The 7 Biggest Food Trends of 2015

December 24, 2015
by Michelle Pellizzon for Thrive Market
The 7 Biggest Food Trends of 2015

Adele won the year of 2015. But coconut oil and cricket flour are rounding out the top three—when it comes to most popular health foods, at least.

Ana Yoo, Thrive Market’s senior grocery buyer, knows food. Health food in particular—having been in the industry for nearly a decade, she’s seen trends come and go. “Remember when non-fat yogurt was a thing? That used to be the majority of what was available. Now it’s totally changed—stores can’t get enough full fat, creamy yogurts on their shelves,” says Yoo.

Here Yoo looks back the year’s hottest food trends, and shares a prediction for what to expect to see on grocery shelves—and at Thrive Market!—in 2016.

Turmeric is MVP

According to Yoo, turmeric is trending. As consumers got more comfortable using this crazy-powerful spice, its popularity skyrocketed. Turmeric’s proven potency as an anti-inflammatory agent and pain reliever helped convert the skeptical; studies show the spice is as effective as some over-the-counter pain relievers when it comes to soothing inflammation.

“Plus, we may have only scratched the surface with what it can do for our bodies. We’ll see more from turmeric in 2016,” says Yoo, who believes we’ll see turmeric—which is already available in pill, powder, and chewable form—integrated into foods in other ways.

Healthy fats are vindicated

This year consumers said, “Yes!” to healthy saturated fats, after nearly 30 years of trying to avoid them. With the Paleo diet seriously hitting the mainstream this year, more and more people are learning that healthy fat doesn’t make them fat.

“People aren’t hesitant to use fat, especially with so many studies coming out proving that it’s not necessarily unhealthy,” says Yoo. “And we’re realizing that low-fat foods usually contain tons of sugar, which is actually the thing that’s really bad for your health!”

And it doesn’t hurt that our new-found love of fat makes everything taste just a little bit better; try frying up sweet potato fries in lard, basting a holiday bird with coconut oil, and spreading some ghee over toast in the morning.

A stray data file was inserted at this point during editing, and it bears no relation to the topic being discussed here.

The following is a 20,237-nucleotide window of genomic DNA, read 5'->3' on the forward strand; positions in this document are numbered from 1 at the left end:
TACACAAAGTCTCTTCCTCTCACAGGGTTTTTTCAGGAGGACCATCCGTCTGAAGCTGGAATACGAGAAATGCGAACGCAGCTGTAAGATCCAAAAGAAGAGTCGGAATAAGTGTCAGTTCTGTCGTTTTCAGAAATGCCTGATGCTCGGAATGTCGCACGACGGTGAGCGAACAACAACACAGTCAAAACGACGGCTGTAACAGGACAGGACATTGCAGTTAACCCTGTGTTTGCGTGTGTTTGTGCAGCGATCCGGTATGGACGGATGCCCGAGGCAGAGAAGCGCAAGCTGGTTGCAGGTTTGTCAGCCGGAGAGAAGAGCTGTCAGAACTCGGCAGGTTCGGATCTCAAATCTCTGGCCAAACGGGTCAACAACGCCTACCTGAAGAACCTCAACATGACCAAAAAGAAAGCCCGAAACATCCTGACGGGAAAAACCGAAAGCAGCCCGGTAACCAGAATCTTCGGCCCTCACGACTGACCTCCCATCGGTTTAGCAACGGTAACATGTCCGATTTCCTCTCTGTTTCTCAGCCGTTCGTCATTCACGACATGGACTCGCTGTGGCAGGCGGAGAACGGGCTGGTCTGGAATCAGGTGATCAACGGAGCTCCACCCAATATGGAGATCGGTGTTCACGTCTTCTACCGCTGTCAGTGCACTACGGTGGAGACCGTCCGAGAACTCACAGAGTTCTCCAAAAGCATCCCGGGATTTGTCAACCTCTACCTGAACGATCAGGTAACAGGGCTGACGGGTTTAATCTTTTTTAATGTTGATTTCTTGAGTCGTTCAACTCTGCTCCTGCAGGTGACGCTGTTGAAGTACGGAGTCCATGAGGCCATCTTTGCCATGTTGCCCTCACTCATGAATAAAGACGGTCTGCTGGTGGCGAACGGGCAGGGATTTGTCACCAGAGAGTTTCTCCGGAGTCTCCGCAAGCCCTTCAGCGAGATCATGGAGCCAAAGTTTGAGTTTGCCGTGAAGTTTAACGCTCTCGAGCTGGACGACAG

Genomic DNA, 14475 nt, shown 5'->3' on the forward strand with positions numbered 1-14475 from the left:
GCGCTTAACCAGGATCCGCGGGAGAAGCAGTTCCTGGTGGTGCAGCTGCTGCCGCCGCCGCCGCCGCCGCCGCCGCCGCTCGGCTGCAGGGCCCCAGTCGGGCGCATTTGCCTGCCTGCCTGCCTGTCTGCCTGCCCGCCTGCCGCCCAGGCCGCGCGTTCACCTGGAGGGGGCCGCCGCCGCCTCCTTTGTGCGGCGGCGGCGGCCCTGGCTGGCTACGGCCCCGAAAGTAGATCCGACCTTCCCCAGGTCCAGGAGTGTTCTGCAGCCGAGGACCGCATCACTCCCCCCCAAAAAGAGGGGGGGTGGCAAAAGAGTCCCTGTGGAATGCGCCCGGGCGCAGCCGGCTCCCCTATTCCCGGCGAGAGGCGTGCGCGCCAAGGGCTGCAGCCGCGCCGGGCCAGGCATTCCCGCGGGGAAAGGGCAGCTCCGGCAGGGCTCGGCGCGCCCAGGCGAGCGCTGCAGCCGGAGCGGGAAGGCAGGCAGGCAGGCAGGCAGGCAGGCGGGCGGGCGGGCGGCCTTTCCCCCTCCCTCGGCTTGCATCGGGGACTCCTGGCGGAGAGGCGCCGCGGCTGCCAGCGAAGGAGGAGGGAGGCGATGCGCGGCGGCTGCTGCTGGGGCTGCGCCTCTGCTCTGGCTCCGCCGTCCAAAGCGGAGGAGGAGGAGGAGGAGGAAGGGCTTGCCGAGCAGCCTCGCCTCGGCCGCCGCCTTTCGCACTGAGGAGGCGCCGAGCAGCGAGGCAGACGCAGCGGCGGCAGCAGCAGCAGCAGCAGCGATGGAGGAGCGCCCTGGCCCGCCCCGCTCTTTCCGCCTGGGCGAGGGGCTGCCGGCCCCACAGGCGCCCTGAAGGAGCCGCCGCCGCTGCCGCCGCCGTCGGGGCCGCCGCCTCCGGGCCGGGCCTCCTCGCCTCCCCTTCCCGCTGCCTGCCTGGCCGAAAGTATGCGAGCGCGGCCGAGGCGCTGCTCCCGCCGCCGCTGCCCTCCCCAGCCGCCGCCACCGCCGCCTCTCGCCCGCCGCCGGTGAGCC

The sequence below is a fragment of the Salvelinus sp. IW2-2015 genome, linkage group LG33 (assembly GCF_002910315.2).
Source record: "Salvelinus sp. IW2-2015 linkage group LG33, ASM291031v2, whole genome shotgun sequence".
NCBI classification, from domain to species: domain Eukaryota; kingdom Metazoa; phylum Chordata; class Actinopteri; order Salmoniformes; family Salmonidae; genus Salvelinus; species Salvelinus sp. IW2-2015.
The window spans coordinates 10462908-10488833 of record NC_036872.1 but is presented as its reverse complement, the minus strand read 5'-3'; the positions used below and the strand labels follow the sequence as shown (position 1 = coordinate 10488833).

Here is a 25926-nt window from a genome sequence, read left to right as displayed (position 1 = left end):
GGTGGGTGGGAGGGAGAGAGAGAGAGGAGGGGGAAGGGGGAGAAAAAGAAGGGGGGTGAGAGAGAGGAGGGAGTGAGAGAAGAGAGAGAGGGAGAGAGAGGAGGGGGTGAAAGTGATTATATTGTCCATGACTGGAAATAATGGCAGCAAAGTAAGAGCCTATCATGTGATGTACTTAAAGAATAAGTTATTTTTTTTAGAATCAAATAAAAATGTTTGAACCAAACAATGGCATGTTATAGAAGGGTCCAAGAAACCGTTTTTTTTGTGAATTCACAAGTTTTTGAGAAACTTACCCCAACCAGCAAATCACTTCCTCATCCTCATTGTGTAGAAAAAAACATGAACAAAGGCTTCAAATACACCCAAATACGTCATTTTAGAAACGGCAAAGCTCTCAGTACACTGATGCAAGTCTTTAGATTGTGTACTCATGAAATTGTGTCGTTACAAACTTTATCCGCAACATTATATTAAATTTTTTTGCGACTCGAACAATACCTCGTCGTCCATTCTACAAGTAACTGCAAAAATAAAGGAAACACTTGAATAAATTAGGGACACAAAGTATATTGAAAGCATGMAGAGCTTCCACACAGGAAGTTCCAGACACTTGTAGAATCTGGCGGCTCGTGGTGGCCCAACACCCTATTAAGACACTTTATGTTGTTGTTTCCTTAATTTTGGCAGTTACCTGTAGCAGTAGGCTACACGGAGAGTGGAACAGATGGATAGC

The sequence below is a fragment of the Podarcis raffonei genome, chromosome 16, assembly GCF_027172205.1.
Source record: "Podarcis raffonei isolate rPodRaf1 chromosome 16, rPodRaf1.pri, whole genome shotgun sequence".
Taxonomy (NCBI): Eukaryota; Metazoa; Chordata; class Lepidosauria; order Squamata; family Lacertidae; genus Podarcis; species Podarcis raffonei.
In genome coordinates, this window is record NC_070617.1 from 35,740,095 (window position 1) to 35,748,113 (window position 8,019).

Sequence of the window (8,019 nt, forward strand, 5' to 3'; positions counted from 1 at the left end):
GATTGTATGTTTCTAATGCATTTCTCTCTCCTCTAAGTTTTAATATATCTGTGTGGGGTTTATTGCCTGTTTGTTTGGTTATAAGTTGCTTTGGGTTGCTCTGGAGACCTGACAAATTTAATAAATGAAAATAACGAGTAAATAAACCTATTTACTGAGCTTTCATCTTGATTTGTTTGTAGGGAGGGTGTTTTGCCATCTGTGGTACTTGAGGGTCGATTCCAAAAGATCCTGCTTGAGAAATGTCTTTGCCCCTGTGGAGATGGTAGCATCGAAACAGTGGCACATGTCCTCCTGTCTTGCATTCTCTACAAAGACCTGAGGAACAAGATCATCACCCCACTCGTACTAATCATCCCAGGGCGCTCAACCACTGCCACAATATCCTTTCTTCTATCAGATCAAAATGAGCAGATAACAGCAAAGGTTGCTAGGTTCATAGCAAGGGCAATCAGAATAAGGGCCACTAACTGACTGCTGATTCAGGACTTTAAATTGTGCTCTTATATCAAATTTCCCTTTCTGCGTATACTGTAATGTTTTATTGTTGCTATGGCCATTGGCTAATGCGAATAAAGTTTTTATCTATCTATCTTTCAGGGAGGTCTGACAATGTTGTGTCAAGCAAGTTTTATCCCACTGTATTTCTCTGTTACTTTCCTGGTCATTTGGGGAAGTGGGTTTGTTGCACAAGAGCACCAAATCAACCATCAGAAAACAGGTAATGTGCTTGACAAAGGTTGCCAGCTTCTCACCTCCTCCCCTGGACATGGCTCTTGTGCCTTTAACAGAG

All of your favorites, plus protein

“Protein has always been big,” says Yoo, “but this year it started showing up in unusual places like nut milk or grain-free wraps.” Along with dousing meals in healthy fats, more diets are calling for an uptick in protein intake, which might explain why we’re seeing more strange protein sources make their way to the masses. Cricket protein, bone broth, and spirulina all went mainstream this year thanks to their hefty protein count and surprisingly great taste.

Grass-fed everything, from butter to burgers

“In a way, it’s great that grass-fed is becoming more important for buyers,” says Yoo. “People want more transparency in their food, and they know that if their butter or jerky or protein powder comes from grass-fed cows, then it’s likely those cows weren’t confined to cages and force-fed grain.”

Grass-fed products like beef, bison, cheese, butter, and even pork also contain more nutrient density than their grain-fed counterparts, hence the popularity of these foods among Primal eaters like Mark Sisson and Dave Asprey. (Interestingly enough, juice made of grass is on its way out. “Green juices hit a peak, but they’ve plateaued,” says Yoo.

Jerky makes a serious comeback

Nah, this isn’t a Slim Jim situation. The newer, hipper version of jerky is artisanally made and uber healthy. Made from the same grass-fed beef that’s in high demand at the local butcher, this high-protein, low-carb snack is perfect for those on the go. “Fewer people are sitting down to eat at the table—they just don’t have time, and want foods they can take with them that are still somewhat healthy,” says Yoo.

The newest incarnations of beef jerky are free of nitrates, antibiotics, and preservatives—so even the pickiest of eaters can now find a brand that works for their needs.

Better sweeteners for Paleo and vegan eaters

Raw honey and maple syrup have given other sweeteners like agave and stevia the boot. Yoo attributes their rise in popularity to nutrition: “Honey and maple syrup have a lower glycemic index and are lower in fructose, so technically they’re healthier than other non-sugar sweeteners like agave.”

Raw honey and maple syrup are also a little more approachable and easier to sub into recipes than artificial or fake sweeteners because their taste is more similar to real sugar, which means no complicated conversions for home bakers. “Fake sugar was huge a few years ago, but thankfully that trend is dead!”

Cold brew is king

It’s no surprise that Yoo has crowned 2015 “The Year of Cold Brew.” As craft coffee brewers like Blue Bottle, Intelligentsia, and La Colombe gain huge followings (on Instagram and in person), the slightly sweet, lower-acid cold brew has taken hold of our collective tastebuds. And health nuts love this trend because of coffee’s superfood powers:

What were your favorite food discoveries of 2015? Let us know in the comments below!

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